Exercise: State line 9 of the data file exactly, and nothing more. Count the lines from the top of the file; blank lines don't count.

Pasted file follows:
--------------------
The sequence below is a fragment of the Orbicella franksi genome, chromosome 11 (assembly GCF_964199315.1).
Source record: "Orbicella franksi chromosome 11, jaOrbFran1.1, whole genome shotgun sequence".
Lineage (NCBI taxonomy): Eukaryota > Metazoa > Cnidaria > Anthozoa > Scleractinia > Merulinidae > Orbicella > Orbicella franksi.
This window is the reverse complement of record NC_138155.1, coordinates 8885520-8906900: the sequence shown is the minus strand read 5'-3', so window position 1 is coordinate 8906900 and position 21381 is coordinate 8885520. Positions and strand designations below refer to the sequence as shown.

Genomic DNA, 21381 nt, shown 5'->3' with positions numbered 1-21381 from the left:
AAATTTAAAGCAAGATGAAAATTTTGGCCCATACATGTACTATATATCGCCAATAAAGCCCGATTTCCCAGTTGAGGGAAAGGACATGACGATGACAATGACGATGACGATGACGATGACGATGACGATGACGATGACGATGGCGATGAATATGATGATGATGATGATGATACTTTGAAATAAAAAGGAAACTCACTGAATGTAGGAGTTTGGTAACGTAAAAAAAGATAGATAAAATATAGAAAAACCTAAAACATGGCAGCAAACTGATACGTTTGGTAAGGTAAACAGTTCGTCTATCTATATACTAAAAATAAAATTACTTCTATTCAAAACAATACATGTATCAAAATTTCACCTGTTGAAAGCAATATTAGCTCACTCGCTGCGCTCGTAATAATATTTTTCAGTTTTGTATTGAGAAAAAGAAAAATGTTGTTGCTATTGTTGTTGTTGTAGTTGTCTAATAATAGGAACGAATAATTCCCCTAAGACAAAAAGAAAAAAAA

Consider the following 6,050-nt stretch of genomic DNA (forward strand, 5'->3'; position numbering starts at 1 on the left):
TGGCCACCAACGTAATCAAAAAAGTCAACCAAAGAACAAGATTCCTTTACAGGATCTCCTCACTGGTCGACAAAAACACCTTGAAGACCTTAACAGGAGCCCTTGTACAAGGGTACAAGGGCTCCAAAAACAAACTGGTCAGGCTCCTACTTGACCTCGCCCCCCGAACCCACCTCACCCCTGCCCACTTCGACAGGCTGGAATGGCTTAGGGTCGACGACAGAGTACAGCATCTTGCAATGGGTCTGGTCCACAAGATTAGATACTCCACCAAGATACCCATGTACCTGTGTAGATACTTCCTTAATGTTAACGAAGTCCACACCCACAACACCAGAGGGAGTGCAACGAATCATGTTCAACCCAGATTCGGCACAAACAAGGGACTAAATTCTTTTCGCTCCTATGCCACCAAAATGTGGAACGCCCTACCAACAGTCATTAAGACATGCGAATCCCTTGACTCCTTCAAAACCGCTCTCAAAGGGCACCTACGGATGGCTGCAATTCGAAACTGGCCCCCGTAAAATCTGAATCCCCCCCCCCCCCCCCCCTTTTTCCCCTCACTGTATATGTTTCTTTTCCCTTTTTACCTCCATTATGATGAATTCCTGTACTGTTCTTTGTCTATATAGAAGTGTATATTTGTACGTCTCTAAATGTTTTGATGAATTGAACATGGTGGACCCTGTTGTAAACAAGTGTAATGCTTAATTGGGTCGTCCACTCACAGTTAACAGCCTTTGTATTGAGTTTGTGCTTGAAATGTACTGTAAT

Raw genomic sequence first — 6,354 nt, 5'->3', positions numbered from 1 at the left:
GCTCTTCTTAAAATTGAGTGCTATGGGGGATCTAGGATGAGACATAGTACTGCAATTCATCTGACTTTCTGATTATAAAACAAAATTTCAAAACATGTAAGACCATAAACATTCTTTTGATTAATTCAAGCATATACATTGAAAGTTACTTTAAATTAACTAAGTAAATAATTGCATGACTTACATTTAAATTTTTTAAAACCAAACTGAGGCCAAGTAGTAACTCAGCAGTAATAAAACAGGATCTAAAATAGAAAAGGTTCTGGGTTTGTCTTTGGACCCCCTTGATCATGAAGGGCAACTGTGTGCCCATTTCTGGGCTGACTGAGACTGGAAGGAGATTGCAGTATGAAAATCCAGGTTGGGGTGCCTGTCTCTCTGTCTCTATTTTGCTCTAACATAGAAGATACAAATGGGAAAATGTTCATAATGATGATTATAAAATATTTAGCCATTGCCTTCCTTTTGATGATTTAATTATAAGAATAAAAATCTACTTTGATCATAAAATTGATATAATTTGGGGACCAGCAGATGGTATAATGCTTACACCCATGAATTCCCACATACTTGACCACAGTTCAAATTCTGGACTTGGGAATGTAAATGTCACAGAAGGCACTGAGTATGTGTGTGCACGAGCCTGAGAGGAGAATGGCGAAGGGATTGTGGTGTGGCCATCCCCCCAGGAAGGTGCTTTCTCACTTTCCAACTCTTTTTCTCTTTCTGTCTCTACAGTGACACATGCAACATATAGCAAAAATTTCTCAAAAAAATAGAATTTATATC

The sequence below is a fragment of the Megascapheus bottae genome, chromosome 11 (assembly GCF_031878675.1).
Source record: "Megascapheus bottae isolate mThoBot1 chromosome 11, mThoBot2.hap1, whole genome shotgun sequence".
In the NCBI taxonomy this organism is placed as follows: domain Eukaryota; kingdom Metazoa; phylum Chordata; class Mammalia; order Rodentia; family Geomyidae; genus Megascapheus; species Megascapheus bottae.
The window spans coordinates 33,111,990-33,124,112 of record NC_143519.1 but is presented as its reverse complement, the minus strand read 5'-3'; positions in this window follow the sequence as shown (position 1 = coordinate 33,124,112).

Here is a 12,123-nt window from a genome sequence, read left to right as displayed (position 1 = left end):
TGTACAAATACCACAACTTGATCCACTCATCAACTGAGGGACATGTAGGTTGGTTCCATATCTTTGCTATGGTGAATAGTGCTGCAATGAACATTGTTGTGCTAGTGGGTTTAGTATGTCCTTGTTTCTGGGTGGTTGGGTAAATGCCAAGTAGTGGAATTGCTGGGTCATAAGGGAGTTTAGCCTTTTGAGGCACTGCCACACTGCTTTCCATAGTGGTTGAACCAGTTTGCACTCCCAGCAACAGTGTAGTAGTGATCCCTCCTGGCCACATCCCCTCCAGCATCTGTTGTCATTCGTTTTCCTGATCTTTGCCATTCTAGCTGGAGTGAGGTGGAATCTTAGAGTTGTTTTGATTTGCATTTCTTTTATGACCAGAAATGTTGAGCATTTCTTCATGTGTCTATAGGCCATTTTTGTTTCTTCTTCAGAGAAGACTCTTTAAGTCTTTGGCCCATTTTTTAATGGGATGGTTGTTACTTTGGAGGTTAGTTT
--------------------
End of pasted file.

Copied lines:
Raw genomic sequence first — 6,354 nt, 5'->3', positions numbered from 1 at the left: